1) "New Day" The Kin
2) "The Moon is Down" Further Seems Forever
3) "To the Sea" Razorlight
Being forgettable is something that few of us really want. We may not want to be remembered by everyone or be remembered for something embarrassing, but we want to be remembered by at least those closest to us. The fear of not having any tangible impact is an understandable one (thanks Jimmy Stewart for giving us the first primer on that one in "It's a Wonderful Life"). But interestingly enough, there is are piles of information, entertainment, and even relationships that we forget. They simply pass from our memory. Think about it, really think about it. How many of your teachers do you remember? Last names of your elementary classmates? All of the songs that you have listened to over the years? You just lose them. Sometimes a place or memory will jog them back into existence but often there are things that we just forget about. Those instances in our lives that pass into the great fog of all the events we have experienced. That's part of the reason I love the shuffle function on the iPod. You're listening to a bunch of stuff that's familiar when wham, out of nowhere, comes a song that you had completely lost.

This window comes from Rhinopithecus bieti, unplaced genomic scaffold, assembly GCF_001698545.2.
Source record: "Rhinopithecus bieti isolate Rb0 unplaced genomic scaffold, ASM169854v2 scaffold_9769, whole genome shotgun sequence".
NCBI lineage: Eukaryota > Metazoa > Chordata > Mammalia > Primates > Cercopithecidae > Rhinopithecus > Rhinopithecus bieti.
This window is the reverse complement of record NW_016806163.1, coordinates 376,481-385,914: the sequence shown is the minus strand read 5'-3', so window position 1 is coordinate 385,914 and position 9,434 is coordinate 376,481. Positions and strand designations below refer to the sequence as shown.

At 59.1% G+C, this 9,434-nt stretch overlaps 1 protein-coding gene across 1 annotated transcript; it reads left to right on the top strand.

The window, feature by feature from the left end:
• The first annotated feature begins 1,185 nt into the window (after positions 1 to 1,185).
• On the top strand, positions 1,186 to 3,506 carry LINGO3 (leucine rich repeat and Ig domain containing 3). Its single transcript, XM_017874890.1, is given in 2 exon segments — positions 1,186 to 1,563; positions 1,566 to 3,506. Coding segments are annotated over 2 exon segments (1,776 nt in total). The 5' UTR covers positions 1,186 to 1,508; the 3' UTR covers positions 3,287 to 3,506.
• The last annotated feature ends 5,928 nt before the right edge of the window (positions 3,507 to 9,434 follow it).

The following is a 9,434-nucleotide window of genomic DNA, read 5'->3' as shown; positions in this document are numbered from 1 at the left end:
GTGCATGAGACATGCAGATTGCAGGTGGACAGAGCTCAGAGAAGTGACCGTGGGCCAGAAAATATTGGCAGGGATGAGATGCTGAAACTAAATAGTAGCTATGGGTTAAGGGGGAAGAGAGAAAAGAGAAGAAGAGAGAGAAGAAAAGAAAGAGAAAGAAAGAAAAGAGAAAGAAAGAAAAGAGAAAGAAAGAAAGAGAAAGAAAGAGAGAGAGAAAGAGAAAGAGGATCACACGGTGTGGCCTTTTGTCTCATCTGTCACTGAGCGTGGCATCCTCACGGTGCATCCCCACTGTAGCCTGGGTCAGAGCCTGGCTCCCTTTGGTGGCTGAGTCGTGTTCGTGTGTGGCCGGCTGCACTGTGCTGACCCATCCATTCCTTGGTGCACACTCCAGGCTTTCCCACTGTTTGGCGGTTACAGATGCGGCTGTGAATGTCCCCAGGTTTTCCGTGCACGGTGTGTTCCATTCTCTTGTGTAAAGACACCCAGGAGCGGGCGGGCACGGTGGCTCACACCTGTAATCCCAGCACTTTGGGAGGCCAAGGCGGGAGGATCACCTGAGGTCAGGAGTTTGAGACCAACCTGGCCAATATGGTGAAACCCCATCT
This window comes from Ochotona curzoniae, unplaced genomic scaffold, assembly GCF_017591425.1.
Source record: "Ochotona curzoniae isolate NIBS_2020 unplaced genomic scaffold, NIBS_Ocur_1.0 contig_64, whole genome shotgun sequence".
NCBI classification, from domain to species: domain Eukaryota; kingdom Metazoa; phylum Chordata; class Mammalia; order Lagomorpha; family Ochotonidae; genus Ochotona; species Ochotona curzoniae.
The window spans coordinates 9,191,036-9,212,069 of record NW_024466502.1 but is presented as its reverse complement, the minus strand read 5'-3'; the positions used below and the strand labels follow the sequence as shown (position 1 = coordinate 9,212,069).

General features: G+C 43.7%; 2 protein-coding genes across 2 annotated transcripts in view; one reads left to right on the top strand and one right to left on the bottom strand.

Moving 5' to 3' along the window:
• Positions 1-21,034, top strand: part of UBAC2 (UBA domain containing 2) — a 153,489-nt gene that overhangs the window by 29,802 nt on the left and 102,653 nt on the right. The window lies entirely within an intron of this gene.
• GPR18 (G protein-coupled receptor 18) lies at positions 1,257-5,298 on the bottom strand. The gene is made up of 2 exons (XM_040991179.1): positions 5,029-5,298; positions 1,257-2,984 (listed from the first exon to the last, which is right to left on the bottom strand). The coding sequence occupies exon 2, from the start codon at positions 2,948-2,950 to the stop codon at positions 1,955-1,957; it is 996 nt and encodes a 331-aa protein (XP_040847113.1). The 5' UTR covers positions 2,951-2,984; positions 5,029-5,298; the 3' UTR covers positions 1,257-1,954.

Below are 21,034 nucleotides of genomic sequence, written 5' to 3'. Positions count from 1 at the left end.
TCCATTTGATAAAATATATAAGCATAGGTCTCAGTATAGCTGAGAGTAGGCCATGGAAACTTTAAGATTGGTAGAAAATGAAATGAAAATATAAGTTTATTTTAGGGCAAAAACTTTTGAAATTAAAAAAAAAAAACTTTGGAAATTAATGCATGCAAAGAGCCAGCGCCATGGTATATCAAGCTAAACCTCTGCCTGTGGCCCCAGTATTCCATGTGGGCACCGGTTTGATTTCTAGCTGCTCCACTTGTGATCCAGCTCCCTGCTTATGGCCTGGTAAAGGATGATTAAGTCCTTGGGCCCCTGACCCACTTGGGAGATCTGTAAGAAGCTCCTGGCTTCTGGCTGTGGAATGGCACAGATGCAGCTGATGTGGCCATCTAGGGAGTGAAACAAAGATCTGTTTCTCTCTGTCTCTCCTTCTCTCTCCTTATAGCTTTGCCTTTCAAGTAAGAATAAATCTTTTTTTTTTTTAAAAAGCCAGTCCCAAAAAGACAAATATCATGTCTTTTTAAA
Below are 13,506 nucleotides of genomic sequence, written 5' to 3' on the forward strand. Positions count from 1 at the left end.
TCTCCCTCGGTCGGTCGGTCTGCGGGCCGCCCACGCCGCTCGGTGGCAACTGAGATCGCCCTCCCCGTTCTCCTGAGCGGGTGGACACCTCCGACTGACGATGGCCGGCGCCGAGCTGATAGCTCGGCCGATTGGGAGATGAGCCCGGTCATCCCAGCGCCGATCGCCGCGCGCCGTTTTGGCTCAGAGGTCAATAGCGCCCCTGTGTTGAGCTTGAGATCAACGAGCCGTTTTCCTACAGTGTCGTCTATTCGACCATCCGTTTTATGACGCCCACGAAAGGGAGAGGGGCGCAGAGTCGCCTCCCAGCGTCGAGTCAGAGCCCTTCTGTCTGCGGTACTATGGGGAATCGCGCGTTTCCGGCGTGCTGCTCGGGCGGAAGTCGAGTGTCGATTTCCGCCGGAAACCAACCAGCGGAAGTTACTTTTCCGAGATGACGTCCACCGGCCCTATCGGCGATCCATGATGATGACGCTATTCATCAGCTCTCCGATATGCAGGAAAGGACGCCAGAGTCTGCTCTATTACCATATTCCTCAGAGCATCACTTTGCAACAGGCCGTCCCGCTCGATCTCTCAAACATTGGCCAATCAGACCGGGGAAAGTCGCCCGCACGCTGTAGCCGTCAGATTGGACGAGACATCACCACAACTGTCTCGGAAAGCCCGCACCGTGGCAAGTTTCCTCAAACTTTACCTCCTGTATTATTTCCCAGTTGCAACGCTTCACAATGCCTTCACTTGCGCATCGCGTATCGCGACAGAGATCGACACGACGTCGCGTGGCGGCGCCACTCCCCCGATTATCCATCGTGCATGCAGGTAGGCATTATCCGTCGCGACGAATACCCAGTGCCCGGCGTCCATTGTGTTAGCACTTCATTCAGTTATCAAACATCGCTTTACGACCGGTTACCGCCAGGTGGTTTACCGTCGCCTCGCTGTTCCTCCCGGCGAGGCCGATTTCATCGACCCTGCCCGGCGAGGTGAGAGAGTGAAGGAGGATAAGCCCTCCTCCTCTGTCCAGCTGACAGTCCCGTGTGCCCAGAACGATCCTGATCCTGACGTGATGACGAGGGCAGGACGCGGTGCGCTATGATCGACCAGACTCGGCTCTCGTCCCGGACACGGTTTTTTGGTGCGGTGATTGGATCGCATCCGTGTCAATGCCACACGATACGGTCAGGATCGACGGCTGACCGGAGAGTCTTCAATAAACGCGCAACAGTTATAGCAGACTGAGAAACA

Razorlight is one of those groups for me. I bought their album in the last year, maybe the second to last year that I was in the Navy. I was in an experimental phase with music where I would pretty much purchase anything that I had even heard was good. Maybe compulsive is a better word. But, nevertheless, I went after everything musically. And, in the beginning, Razorlight stuck. It was catchy, it was fun, it was British. And, for a good couple of months I really enjoyed it. It was very escapist for me. I would walk from my car to the gate to the ship early in the morning, headphones in, and for a good 30 seconds to 2 minutes I would feel like I was in a different place, that I wasn't in the Navy. That was such an important feeling for me. It gave me energy, gave me a creative outlet in a job that I wasn't that excited about. And now, three or four years later, I don't listen to Razorlight at all any more. I had forgotten what "To the Sea" sounded like. And listening to it now, I don't even like it that much. But I still appreciate what it provided for me all those years ago.
And, perhaps, more so than with music, with people we should do that as well. Remember those relationships that have defined us, shaped us. We should go through old pictures and letters to find those faces again, be thankful for them, thank God for them. Because, whether or not we actively remember those moments, those events, those relationships, or those songs, they are still such an important part of who we are.